What they’re saying
William Guillory of The Times-Picayune wrote about Jrue Holiday’s breakout playoff performance:
Very few people expected the Pelicans to be here after two playoff games. Even fewer anticipated Holiday would dominate the way that he has. Fewer people yet could have predicted this after the four tumultuous seasons he endured before this one.
“Just to be able to go out there and play again is a blessing,” Holiday said. “I’ve been battling injuries and to be out there and to play, that’s what I train for. ... I feel like I’m in a really good place right now.”
“All he wants to do is play basketball,” said Anthony Davis, a sixth-year player who has been with Holiday for a longer stretch than anybody on the Pelicans. “And now that everything that was going on with him is squared away and doing fine, he’s just focused on playing at a high level.”
Chris Herring of FiveThirtyEight looked at Holiday’s playoffs in light of his regular season performance:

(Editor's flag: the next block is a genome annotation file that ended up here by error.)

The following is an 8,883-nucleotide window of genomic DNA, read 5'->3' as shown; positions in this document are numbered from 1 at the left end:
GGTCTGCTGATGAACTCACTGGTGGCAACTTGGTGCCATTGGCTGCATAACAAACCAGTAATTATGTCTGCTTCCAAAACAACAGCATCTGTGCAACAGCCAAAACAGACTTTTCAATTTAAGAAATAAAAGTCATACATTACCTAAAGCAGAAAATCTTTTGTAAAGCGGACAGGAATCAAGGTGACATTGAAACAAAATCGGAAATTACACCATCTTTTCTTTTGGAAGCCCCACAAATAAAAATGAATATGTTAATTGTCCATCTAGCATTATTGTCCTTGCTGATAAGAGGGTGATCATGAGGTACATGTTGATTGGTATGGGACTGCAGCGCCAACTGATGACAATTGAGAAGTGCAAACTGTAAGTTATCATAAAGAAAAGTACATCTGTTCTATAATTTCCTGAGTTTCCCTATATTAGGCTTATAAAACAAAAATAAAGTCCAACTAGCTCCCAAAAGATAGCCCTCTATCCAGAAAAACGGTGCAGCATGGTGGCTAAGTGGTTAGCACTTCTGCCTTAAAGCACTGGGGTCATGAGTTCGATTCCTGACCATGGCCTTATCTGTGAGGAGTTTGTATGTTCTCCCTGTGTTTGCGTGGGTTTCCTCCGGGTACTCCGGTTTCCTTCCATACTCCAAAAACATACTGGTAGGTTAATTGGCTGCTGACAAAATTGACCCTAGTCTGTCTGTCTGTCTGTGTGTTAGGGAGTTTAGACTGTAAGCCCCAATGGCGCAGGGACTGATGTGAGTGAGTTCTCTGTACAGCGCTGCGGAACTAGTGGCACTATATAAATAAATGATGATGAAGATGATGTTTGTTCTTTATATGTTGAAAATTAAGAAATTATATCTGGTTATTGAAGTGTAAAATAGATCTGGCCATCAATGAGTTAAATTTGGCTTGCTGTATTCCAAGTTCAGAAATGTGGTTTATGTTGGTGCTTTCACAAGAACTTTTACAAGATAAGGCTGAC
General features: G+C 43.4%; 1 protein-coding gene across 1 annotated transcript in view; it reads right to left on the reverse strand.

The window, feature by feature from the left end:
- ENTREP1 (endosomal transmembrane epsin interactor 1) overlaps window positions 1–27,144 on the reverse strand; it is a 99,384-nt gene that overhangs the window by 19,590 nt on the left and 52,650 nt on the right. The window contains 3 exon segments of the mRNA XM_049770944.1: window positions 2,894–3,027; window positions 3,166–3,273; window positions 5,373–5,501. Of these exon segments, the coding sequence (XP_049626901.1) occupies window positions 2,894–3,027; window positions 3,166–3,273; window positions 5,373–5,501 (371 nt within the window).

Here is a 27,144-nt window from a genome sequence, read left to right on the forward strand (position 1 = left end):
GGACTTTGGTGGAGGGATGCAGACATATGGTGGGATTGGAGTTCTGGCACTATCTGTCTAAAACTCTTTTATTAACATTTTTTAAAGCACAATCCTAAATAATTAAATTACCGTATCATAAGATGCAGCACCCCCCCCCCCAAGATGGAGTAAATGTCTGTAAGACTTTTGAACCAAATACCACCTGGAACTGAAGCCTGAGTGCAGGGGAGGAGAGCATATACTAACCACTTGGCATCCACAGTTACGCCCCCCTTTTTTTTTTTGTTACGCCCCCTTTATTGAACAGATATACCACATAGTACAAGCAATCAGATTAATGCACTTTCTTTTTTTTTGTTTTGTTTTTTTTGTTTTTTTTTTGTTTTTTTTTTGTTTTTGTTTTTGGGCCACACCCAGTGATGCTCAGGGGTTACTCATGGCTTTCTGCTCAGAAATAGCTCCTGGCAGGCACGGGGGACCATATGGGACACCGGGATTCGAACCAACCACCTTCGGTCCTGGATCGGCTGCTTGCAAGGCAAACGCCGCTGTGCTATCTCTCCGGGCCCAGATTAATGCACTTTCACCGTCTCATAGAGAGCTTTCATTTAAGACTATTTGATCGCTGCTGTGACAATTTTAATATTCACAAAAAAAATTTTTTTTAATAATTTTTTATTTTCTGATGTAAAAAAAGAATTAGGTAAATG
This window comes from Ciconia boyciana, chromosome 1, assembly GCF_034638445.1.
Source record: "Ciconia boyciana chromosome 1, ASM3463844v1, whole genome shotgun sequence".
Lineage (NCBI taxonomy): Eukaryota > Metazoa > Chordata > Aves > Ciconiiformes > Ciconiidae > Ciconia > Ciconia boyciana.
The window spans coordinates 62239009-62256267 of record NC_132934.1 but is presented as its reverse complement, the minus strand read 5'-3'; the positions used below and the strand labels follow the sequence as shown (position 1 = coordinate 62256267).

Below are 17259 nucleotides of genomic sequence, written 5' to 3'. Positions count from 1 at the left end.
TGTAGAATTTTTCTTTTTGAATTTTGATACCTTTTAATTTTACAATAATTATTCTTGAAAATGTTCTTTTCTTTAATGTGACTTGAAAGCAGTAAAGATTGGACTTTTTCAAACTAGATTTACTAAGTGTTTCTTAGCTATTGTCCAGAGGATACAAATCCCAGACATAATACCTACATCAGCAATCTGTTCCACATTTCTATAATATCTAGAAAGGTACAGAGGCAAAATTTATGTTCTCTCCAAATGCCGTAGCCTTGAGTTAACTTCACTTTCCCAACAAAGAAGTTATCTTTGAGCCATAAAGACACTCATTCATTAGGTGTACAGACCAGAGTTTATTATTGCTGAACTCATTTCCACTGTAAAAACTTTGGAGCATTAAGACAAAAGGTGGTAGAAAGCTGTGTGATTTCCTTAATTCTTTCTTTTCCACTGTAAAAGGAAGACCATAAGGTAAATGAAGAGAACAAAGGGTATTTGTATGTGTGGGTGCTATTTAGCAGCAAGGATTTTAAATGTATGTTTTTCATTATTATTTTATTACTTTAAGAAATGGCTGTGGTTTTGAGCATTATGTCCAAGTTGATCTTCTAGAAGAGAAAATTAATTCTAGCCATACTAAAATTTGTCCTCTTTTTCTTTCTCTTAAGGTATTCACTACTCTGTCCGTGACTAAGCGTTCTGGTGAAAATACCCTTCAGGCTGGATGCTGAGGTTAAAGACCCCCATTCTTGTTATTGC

So far, Holiday has had a hand in basically every facet of this series, which would mark the franchise’s first playoff-round victory since 2008, when it had Chris Paul and was still named the Hornets. Holiday is executing a scary two-man game with Davis, hitting nail-in-the-coffin jumpers and averaging 27 points and 5.5 assists. On the other end of the floor, he’s suffocating Lillard (0-for-4 for zero points and two turnovers when guarded by Holiday on Tuesday night) and McCollum. In fact, the team as a whole is shooting only 25 percent (6-of-24) for the series when guarded by Holiday, according to data from ESPN Stats & Information Group.